Vette73

Lifer
Jul 5, 2000
21,503
8
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Originally posted by: vi_edit
Originally posted by: Marlin1975
Originally posted by: LS21
theres a reason wood went out of favor. less energy dense. more pollution. youre going to need to drive back and forth (burn oil) to transport that quantity of wood home. why not just use the house heater
Yea I would think that solar panels and electric heat investment would work out better in the long run. Esp since you get so many tax credits for using solar.

Of course i whonder how many of these homes are also been updated with newwer windows, insulation, etc... yet they will drop 6k on a wood burner.
For a wide majority of people, there still isn't much out there that is as clean, simple, reliable, and cost effective as natural gas.

Solar would be pretty much useless in the midwest where we have nothing but gloomy skies for about 3 solid months. Electric heat is much more expensive and not as effective as gas (2x to 3x as expensive in my area).

We've had a pretty miserable winter this year. Last months temps were an average high of around 20 degrees I think. My electric & heating bill for a 2600 sq/ft house with a temp set at 70 degrees was about $275. This is a 2 story home built in the 70's with the original windows. So it's certainly not as efficient as it could be. I didn't think that was too bad of a bill given the temps.

This story/people is about oil heating vs wood. And solar works better then you think, even on cloudy days.

Check this out...
Maine solar house.
 

Vette73

Lifer
Jul 5, 2000
21,503
8
0
Originally posted by: KillerCharlie
Originally posted by: Marlin1975
Of course i whonder how many of these homes are also been updated with newwer windows, insulation, etc... yet they will drop 6k on a wood burner.
My parents got new windows in their small house in northern MN and the oil bill dropped by over 30%.
:thumbsup:

So much money is lost by old wondows, doors, low insulation, etc... that if people just did some basic upkeep and upgrades they save a good amount of money.

I am redoing the duct work for our AC/Heat system now and after that will add more insualtion to the attic.
 

Jeff7

Lifer
Jan 4, 2001
41,599
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81
Originally posted by: LS21
theres a reason wood went out of favor. less energy dense. more pollution. youre going to need to drive back and forth (burn oil) to transport that quantity of wood home. why not just use the house heater
Efficiency? Try electrical power sometime. Sure converting electricity to heat is super-efficient, but how does it get to your house?
1) Burn fossil fuel to heat water to a vapor
2) Send vapor through a turbine to turn a generator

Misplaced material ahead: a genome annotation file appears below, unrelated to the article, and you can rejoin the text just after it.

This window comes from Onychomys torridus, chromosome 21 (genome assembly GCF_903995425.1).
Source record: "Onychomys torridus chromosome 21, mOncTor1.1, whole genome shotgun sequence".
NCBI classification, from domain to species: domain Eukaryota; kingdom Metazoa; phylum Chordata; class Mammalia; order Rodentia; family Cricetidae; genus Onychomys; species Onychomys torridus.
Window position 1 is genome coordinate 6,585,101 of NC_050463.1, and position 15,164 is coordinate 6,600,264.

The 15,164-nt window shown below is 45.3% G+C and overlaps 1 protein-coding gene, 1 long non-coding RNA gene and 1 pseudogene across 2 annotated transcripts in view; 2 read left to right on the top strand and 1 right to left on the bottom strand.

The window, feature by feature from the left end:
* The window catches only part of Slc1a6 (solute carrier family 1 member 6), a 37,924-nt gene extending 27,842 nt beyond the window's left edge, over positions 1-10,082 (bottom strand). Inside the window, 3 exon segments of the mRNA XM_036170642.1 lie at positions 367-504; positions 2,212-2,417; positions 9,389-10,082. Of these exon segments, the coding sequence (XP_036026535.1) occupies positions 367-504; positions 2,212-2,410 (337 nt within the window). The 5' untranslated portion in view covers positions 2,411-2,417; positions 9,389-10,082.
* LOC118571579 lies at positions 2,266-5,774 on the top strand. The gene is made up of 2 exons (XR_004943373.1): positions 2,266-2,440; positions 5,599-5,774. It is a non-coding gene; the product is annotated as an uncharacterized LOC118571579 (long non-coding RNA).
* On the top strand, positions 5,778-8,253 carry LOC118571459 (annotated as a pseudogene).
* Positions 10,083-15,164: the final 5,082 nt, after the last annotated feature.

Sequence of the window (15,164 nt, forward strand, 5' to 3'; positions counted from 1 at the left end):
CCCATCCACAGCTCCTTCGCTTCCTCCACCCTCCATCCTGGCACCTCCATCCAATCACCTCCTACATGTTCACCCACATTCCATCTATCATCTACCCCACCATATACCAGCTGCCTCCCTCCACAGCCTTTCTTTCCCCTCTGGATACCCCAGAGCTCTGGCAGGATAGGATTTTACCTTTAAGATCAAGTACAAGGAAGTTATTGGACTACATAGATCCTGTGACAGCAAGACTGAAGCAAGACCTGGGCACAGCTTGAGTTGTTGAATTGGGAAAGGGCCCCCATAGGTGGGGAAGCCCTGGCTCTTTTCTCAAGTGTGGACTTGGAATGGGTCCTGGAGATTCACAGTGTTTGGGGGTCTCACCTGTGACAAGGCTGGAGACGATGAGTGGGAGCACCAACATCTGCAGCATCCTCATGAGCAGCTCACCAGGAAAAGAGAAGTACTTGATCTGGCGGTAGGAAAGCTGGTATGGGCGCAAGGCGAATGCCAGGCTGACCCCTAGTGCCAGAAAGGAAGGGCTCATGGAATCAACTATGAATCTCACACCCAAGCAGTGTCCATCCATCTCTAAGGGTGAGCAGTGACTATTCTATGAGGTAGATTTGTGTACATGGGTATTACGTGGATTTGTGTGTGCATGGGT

3) Transmit electricity over long distances
4) Finally convert electricity to heat

Steps 1-3 incur multiple efficiency losses.
Burning a fuel in your home delivers to heat of combustion directly to the intended target: the air in your home.

New wood stoves have higher efficiencies than stoves of the past. Wood pellet stoves have efficiencies of 80-85%. Just in step 3 above, you'll lose about 10% of the transmitted power just due to resistance losses in long distance electric wire runs. The losses will be even higher from converting motion of pressurized steam into electricity. Ever seen cooling towers? Those are dumping waste heat out into the air, or into a local body of water.

Wood probably went out of favor partly because of the hassle, as it is heavy, takes up a lot of space, and is dirty. With electric, gas, or oil heat, you turn a dial on the wall and get heat, but also because it just wasn't as cost-effective anymore. It became cheaper to simple dig up fuel from the ground, rather than plant it, wait for it to grow, cut it down, and dry it.


That said, for densely-packed residences, most kinds of combustion aren't a good idea. You wouldn't want to live next to a coal-burning power plant, nor would you want to live right next to someone with a coal furnace. In any case, combustion products should have sufficient airspace in which to dissipate.


Originally posted by: Marlin1975
:thumbsup:

So much money is lost by old wondows, doors, low insulation, etc... that if people just did some basic upkeep and upgrades they save a good amount of money.

I am redoing the duct work for our AC/Heat system now and after that will add more insualtion to the attic.
I live in an older apartment right now - most of the windows are single-pane plate glass, not even tempered, and they're not even especially flat. The walls aren't well-insulated, either; they feel cool to the touch in winter. My heating bills are pretty high, and I've only got about 600sq feet; of that, one bedroom doesn't have any heating vents in it, and I keep that door closed. The other bedroom stays cold during the day, as I keep that vent sealed off until the late evening. I put in a programmable thermostat, which lets me keep the temperature cold during the day, with a switch-on time set to about an hour before I come home.
I can't believe how little was done in terms of insulation in that place. I know it's 50 years old at the very least. The window style reminds me of my grandmother's house, which has to be about 100 years old.
 

BudAshes

Lifer
Jul 20, 2003
13,619
2,717
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My house has a super efficient wood stove that puts out very smoke but many of our neighbors look like they are burning coal with the shit that is pouring out of their chimneys. I live in a gulch so all the smoke settles around the houses and it looks like a damn war zone on cold days with no wind. Some of these people are so amazingly wasteful they can't be trusted with anything, i saw one of my neighbors power washing his driveway in the rain.... fucking power washing in the fucking rain. The worst part is all the neighbors here share a well so we all get charged the same amount for water usage. I think I'm going to take it from him and power wash his balls the next time I see him do that.